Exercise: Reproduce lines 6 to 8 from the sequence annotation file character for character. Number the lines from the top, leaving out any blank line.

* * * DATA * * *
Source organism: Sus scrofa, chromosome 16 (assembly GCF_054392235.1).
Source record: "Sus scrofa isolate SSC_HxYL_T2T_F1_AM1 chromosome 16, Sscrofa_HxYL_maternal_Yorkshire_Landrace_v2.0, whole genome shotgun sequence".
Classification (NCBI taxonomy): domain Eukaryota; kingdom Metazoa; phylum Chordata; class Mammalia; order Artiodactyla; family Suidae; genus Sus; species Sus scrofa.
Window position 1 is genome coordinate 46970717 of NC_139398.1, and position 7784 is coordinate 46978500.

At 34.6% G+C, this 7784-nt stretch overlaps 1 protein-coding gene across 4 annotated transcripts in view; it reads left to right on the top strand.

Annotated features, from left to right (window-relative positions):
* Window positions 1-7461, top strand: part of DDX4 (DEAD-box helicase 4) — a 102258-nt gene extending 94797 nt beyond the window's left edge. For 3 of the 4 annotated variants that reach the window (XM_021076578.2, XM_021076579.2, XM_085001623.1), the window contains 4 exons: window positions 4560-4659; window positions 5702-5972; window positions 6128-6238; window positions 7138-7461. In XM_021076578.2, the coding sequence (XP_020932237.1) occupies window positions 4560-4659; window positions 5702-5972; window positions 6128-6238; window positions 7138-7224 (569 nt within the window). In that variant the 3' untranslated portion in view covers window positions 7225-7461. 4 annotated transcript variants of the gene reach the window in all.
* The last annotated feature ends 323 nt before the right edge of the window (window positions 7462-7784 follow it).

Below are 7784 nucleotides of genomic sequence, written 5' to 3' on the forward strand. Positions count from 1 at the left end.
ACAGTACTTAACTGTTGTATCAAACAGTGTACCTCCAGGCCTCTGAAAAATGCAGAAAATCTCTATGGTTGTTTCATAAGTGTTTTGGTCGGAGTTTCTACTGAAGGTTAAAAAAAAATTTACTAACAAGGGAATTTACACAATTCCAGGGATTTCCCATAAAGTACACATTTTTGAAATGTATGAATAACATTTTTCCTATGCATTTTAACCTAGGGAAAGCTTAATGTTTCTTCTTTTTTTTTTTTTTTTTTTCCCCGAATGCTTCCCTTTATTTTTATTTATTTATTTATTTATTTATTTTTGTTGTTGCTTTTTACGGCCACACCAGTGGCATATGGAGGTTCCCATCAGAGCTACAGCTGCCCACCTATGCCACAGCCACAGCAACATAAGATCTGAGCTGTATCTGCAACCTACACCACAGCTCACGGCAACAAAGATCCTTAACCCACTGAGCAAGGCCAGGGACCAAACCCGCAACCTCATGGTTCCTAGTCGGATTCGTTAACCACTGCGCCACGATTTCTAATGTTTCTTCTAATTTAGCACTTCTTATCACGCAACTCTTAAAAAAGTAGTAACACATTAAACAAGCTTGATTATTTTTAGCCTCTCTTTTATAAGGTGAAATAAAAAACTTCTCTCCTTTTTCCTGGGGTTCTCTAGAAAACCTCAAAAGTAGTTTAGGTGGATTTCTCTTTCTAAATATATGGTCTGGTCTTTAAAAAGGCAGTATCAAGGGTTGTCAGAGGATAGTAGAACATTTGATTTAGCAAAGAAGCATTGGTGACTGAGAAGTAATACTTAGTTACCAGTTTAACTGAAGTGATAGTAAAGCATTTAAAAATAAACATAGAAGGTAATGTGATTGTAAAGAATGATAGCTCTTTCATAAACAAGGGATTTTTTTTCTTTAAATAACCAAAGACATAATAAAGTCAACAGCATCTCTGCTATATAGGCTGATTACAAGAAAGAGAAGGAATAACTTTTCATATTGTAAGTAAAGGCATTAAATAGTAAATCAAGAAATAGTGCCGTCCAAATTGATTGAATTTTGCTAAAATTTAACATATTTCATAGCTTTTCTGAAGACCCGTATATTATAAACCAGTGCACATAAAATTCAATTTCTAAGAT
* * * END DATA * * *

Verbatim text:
Annotated features, from left to right (window-relative positions):
* Window positions 1-7461, top strand: part of DDX4 (DEAD-box helicase 4) — a 102258-nt gene extending 94797 nt beyond the window's left edge. For 3 of the 4 annotated variants that reach the window (XM_021076578.2, XM_021076579.2, XM_085001623.1), the window contains 4 exons: window positions 4560-4659; window positions 5702-5972; window positions 6128-6238; window positions 7138-7461. In XM_021076578.2, the coding sequence (XP_020932237.1) occupies window positions 4560-4659; window positions 5702-5972; window positions 6128-6238; window positions 7138-7224 (569 nt within the window). In that variant the 3' untranslated portion in view covers window positions 7225-7461. 4 annotated transcript variants of the gene reach the window in all.
* The last annotated feature ends 323 nt before the right edge of the window (window positions 7462-7784 follow it).